Which Joe gave his name to ‘sloppy joes’? We look at five interesting sandwiches and their lexical origins.
A German style of black-letter type.
- ‘He uses his virtuoso calligraphic skills to create works that call up everything from illuminated manuscripts to German Fraktur wedding certificates.’
- ‘But when he read a German book printed in old but easily decipherable Fraktur type (as in Haeckel's 1868 edition), he wrote his annotations in the corresponding and now extinct Sutterlin script (which I cannot read at all).’
- ‘The creation of Fraktur played a significant role in the educational process.’
- ‘He used his usual Caslon Antiqua, which must have seemed as odd to the German readers of the day as English printed in Fraktur type would seem to us.’
- ‘They have mostly been written in the Fraktur font type, which is very uncommon today, even in Germany.’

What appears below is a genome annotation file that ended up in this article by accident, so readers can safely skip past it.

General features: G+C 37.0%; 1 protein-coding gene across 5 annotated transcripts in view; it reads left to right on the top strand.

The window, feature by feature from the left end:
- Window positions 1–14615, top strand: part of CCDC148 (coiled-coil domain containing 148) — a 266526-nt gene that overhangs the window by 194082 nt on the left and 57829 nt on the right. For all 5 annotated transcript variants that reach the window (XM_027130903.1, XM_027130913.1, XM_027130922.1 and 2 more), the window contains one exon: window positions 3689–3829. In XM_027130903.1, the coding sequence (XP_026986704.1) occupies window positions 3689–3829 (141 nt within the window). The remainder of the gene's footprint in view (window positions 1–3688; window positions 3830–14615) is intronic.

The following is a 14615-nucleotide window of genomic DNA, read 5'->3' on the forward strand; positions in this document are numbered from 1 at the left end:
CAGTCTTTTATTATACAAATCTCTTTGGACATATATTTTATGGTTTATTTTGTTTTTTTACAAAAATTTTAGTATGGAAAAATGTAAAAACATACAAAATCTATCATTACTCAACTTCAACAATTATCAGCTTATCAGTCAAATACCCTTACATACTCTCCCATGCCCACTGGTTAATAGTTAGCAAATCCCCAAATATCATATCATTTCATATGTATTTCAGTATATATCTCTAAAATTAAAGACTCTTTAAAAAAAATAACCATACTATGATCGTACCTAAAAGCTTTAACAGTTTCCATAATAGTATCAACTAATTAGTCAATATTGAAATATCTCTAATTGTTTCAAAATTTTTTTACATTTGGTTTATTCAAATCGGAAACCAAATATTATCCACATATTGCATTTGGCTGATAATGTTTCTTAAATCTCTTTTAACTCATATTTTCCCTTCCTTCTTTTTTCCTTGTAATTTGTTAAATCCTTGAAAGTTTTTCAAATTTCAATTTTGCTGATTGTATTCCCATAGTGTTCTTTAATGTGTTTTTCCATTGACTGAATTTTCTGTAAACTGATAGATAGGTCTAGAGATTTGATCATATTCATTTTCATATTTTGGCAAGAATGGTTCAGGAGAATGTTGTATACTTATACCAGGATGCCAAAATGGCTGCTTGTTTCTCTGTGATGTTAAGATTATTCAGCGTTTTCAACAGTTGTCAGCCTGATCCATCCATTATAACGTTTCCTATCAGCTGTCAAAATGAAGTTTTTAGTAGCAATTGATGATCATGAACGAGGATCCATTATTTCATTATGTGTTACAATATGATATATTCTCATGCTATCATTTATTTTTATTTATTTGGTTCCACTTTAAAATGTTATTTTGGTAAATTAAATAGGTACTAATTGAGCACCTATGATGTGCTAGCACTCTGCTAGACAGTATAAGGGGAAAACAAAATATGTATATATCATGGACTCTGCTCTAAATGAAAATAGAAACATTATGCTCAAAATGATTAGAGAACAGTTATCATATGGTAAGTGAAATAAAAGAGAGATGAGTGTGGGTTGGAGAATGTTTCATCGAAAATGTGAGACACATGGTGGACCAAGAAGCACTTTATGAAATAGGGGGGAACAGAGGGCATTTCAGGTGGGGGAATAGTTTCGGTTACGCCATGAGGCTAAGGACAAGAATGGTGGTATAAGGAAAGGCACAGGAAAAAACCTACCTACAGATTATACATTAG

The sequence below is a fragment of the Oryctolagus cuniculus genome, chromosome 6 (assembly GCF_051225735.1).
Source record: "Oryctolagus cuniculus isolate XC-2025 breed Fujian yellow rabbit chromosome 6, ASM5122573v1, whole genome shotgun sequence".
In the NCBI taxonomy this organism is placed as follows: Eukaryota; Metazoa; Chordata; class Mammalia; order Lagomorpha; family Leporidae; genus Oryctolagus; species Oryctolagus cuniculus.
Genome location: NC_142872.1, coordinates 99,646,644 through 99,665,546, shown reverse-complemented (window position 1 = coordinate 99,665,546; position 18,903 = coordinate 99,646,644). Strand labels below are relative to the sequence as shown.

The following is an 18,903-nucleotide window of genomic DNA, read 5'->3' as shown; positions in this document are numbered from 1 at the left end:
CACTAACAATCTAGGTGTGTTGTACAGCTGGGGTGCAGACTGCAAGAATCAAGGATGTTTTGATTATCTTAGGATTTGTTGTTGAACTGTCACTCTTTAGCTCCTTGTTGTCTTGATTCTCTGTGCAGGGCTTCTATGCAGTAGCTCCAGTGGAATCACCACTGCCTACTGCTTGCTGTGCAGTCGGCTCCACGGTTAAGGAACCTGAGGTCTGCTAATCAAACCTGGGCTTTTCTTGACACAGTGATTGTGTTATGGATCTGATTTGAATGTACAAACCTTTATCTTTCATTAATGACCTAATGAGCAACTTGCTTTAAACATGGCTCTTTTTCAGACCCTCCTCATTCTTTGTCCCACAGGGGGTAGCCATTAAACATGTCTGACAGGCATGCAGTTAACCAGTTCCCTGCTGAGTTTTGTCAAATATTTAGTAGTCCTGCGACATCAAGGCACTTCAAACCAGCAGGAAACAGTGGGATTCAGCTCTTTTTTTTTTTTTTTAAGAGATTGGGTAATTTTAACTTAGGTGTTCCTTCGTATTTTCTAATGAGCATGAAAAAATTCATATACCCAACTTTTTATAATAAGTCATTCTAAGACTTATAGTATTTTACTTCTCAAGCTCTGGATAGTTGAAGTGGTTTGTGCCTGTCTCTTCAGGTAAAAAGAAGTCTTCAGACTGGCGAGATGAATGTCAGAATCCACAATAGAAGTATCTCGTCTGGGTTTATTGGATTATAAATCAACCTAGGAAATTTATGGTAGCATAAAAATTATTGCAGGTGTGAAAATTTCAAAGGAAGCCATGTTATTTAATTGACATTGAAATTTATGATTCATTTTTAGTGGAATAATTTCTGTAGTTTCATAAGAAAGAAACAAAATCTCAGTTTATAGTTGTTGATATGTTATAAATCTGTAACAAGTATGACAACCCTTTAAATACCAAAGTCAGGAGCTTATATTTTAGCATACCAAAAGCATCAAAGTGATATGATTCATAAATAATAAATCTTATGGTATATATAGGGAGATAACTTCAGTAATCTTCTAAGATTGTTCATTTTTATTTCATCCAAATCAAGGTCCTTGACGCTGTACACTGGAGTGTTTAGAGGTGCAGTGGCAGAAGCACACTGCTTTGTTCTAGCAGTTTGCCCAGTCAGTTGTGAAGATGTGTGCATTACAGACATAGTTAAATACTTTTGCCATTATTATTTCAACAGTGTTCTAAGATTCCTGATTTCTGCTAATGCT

- ‘Earlier versions of the Volapük language added vowels from Fraktur to the Roman ones.’
- ‘In Germany, the old German cursive script developed in the 16th century is also sometimes called Fraktur.’
- ‘Typical features: Fraktur has more sophisticated forms than the Schwabacher.’
Late 19th century: German, from Latin fractura ‘fracture’ (because of its angularity).
We take a look at several popular, though confusing, punctuation marks.
From Afghanistan to Zimbabwe, discover surprising and intriguing language facts from around the globe.
The definitions of ‘buddy’ and ‘bro’ in the OED have recently been revised. We explore their history and increase in popularity.